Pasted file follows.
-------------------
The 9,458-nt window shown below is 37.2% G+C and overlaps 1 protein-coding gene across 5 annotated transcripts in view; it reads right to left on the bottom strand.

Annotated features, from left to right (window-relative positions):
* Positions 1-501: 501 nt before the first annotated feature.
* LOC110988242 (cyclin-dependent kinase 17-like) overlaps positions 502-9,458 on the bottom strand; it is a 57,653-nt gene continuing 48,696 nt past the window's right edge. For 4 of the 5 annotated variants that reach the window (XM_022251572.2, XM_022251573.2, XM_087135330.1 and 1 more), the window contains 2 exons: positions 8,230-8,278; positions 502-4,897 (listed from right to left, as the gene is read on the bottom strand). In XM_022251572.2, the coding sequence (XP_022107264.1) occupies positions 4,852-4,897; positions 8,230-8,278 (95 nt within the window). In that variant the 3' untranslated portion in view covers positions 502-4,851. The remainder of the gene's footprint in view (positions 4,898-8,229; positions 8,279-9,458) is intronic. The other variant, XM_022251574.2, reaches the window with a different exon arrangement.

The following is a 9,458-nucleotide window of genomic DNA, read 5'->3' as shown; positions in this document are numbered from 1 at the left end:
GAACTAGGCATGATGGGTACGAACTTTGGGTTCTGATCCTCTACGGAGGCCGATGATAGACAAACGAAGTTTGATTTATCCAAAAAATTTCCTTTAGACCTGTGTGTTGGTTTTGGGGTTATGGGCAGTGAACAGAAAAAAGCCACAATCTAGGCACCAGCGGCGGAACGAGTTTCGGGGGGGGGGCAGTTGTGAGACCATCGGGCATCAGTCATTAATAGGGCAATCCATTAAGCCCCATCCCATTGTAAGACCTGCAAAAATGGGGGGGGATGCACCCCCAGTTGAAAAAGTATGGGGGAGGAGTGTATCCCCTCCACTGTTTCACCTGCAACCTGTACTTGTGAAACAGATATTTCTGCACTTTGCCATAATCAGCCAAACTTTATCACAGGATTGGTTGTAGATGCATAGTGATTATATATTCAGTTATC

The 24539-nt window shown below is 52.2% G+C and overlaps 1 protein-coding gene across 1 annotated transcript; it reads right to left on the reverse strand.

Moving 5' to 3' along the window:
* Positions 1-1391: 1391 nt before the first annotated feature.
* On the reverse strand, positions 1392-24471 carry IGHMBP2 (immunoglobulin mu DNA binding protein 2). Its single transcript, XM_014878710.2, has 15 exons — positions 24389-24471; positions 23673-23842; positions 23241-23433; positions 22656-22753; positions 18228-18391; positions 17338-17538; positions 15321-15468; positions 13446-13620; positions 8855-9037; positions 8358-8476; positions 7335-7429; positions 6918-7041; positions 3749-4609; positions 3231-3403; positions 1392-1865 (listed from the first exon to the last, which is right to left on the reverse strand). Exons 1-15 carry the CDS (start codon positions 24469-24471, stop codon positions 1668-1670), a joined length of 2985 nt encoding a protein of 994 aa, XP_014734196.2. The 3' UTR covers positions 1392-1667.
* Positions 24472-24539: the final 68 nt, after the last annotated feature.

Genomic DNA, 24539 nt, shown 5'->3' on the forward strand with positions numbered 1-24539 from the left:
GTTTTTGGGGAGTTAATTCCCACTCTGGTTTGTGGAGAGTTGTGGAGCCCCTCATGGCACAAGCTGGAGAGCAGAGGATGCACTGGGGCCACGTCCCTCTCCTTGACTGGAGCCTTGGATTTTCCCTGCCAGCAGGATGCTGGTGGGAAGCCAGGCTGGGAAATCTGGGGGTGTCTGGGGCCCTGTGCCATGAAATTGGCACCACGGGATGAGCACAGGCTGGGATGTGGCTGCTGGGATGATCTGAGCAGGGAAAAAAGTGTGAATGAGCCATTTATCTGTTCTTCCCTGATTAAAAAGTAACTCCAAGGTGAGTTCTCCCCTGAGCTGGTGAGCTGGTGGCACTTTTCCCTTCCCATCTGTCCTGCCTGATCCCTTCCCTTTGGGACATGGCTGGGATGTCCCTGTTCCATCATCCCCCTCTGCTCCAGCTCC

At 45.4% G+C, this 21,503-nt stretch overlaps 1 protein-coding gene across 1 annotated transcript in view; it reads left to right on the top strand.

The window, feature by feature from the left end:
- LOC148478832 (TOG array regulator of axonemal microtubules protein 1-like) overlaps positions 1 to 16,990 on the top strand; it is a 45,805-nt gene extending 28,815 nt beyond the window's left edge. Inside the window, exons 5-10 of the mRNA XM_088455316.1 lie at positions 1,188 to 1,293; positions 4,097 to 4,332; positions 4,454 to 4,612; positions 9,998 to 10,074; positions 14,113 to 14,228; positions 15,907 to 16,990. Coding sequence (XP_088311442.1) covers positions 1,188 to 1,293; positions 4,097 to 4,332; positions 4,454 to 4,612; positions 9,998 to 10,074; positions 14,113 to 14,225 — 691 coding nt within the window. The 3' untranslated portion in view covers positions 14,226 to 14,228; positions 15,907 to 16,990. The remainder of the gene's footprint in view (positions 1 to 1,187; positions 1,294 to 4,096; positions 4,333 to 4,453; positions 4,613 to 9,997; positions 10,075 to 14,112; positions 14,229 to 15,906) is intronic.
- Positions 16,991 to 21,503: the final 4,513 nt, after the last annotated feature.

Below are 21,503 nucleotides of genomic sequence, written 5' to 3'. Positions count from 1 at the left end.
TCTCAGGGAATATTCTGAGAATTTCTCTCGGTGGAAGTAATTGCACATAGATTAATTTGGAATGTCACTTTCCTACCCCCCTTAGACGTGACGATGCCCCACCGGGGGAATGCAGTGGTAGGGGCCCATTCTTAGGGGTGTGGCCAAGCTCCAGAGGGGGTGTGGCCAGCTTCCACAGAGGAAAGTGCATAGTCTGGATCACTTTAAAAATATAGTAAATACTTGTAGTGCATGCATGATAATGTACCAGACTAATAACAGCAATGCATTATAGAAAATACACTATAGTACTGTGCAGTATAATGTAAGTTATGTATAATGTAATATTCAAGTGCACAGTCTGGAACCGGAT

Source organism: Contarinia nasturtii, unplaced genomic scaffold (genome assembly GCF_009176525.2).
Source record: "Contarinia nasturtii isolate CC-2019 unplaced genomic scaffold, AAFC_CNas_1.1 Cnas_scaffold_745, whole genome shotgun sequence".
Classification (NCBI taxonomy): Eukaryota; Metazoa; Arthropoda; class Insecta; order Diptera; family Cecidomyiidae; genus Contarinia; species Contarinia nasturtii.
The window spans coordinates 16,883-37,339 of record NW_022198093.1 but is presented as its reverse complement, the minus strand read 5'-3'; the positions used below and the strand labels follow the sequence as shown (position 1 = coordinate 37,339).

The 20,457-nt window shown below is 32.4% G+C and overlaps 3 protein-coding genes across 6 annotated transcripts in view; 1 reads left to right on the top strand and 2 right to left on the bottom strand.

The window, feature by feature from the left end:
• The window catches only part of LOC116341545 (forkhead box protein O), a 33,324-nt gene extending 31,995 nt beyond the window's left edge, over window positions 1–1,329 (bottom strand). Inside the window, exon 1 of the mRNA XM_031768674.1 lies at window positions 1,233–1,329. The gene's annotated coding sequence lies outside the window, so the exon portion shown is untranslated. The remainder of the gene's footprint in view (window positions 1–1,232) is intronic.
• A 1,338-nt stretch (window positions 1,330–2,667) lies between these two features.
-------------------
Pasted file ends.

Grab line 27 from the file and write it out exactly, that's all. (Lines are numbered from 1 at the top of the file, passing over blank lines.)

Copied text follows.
• A 1,338-nt stretch (window positions 1,330–2,667) lies between these two features.